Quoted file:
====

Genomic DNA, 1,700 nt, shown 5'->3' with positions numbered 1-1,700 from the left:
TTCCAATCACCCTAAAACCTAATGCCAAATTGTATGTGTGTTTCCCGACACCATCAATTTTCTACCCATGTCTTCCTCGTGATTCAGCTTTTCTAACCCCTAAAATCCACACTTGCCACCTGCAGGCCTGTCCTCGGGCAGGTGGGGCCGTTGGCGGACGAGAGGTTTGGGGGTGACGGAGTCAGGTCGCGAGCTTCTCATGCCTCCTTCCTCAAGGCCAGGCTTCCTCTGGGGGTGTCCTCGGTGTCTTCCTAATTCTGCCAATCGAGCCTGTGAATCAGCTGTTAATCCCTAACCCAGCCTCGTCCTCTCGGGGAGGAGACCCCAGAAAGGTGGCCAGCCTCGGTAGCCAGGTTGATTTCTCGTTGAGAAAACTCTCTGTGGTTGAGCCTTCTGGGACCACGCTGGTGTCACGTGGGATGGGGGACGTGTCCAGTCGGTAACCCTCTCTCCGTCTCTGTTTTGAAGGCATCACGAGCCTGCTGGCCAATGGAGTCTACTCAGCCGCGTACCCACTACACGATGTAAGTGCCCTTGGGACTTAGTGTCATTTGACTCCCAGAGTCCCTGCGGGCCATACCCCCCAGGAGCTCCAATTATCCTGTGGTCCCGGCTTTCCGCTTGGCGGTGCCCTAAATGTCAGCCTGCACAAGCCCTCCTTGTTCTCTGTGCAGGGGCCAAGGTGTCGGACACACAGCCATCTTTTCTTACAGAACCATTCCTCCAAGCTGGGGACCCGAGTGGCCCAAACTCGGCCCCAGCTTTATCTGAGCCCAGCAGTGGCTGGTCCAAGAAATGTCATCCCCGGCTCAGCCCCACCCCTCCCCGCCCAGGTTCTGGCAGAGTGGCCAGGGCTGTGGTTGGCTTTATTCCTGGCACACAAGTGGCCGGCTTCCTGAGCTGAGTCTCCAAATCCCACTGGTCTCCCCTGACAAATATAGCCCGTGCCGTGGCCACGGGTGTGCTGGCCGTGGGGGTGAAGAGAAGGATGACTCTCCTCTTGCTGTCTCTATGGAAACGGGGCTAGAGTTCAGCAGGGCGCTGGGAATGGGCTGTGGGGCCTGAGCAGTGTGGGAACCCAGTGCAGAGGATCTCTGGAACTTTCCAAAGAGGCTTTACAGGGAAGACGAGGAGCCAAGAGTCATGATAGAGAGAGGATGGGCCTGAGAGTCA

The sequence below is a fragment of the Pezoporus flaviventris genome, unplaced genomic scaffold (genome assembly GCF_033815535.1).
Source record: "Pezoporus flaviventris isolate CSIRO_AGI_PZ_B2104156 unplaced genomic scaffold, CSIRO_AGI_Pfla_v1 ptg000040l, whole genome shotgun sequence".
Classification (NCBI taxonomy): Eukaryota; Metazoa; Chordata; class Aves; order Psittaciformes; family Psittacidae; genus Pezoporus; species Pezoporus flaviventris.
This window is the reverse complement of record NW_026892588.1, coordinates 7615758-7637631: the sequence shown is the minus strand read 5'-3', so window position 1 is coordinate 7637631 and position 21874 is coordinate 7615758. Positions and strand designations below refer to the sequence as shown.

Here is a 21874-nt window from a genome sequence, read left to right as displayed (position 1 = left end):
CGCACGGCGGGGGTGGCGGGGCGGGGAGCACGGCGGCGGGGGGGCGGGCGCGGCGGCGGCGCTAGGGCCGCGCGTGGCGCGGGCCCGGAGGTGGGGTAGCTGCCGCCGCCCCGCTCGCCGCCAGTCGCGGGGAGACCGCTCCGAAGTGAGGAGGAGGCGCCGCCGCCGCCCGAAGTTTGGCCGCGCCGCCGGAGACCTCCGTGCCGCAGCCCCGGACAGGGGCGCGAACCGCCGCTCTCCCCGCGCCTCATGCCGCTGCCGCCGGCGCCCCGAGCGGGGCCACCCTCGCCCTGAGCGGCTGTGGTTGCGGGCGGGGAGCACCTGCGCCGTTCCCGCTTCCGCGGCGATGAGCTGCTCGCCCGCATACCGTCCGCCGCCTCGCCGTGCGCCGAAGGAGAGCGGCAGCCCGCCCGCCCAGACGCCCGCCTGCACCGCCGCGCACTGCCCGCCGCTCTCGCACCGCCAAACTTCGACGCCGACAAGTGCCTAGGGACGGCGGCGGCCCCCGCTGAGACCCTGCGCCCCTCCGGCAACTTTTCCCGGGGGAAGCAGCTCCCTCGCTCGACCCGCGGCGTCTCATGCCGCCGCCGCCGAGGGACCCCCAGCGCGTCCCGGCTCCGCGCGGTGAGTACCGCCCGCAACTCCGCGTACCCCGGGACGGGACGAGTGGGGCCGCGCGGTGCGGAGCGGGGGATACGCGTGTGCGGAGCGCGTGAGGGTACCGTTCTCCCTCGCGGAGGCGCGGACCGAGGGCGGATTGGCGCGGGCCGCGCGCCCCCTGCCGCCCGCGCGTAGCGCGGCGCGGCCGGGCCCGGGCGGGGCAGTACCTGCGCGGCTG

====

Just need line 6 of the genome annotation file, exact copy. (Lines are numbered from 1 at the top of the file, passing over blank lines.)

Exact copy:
This window is the reverse complement of record NW_026892588.1, coordinates 7615758-7637631: the sequence shown is the minus strand read 5'-3', so window position 1 is coordinate 7637631 and position 21874 is coordinate 7615758. Positions and strand designations below refer to the sequence as shown.